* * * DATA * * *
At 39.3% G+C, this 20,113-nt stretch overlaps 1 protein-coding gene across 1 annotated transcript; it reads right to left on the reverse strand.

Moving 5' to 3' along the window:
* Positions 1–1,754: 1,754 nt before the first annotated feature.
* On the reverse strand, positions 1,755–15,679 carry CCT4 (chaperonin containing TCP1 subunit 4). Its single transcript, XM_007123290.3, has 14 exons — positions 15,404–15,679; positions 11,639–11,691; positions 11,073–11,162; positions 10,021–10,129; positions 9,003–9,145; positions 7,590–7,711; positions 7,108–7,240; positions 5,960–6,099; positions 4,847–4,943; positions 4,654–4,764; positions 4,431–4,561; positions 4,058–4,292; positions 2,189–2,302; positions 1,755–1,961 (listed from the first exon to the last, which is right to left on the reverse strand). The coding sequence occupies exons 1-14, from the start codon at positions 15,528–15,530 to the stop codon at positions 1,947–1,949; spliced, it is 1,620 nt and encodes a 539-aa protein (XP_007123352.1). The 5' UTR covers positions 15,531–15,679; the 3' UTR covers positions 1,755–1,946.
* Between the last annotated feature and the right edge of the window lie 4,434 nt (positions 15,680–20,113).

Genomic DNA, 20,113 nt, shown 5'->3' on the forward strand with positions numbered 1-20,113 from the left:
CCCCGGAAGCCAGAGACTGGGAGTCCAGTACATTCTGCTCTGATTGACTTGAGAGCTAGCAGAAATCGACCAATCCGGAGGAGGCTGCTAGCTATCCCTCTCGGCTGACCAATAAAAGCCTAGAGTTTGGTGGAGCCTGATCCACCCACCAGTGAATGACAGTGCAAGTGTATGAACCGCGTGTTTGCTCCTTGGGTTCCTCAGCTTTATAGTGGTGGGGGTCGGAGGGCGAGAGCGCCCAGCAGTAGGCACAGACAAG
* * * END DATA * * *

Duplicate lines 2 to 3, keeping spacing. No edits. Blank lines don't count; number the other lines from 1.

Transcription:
Moving 5' to 3' along the window:
* Positions 1–1,754: 1,754 nt before the first annotated feature.